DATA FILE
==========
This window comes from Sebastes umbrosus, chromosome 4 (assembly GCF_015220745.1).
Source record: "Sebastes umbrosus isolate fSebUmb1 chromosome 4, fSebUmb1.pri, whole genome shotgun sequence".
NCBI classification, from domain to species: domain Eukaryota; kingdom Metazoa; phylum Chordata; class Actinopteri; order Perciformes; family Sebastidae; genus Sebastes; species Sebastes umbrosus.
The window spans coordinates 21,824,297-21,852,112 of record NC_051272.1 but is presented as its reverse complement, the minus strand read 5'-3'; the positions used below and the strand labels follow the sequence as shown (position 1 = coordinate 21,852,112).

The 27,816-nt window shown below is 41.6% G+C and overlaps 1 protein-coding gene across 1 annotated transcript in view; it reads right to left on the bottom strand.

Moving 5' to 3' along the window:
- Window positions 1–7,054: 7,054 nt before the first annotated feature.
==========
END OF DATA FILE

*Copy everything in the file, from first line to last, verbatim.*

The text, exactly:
This window comes from Sebastes umbrosus, chromosome 4 (assembly GCF_015220745.1).
Source record: "Sebastes umbrosus isolate fSebUmb1 chromosome 4, fSebUmb1.pri, whole genome shotgun sequence".
NCBI classification, from domain to species: domain Eukaryota; kingdom Metazoa; phylum Chordata; class Actinopteri; order Perciformes; family Sebastidae; genus Sebastes; species Sebastes umbrosus.
The window spans coordinates 21,824,297-21,852,112 of record NC_051272.1 but is presented as its reverse complement, the minus strand read 5'-3'; the positions used below and the strand labels follow the sequence as shown (position 1 = coordinate 21,852,112).

The 27,816-nt window shown below is 41.6% G+C and overlaps 1 protein-coding gene across 1 annotated transcript in view; it reads right to left on the bottom strand.

Moving 5' to 3' along the window:
- Window positions 1–7,054: 7,054 nt before the first annotated feature.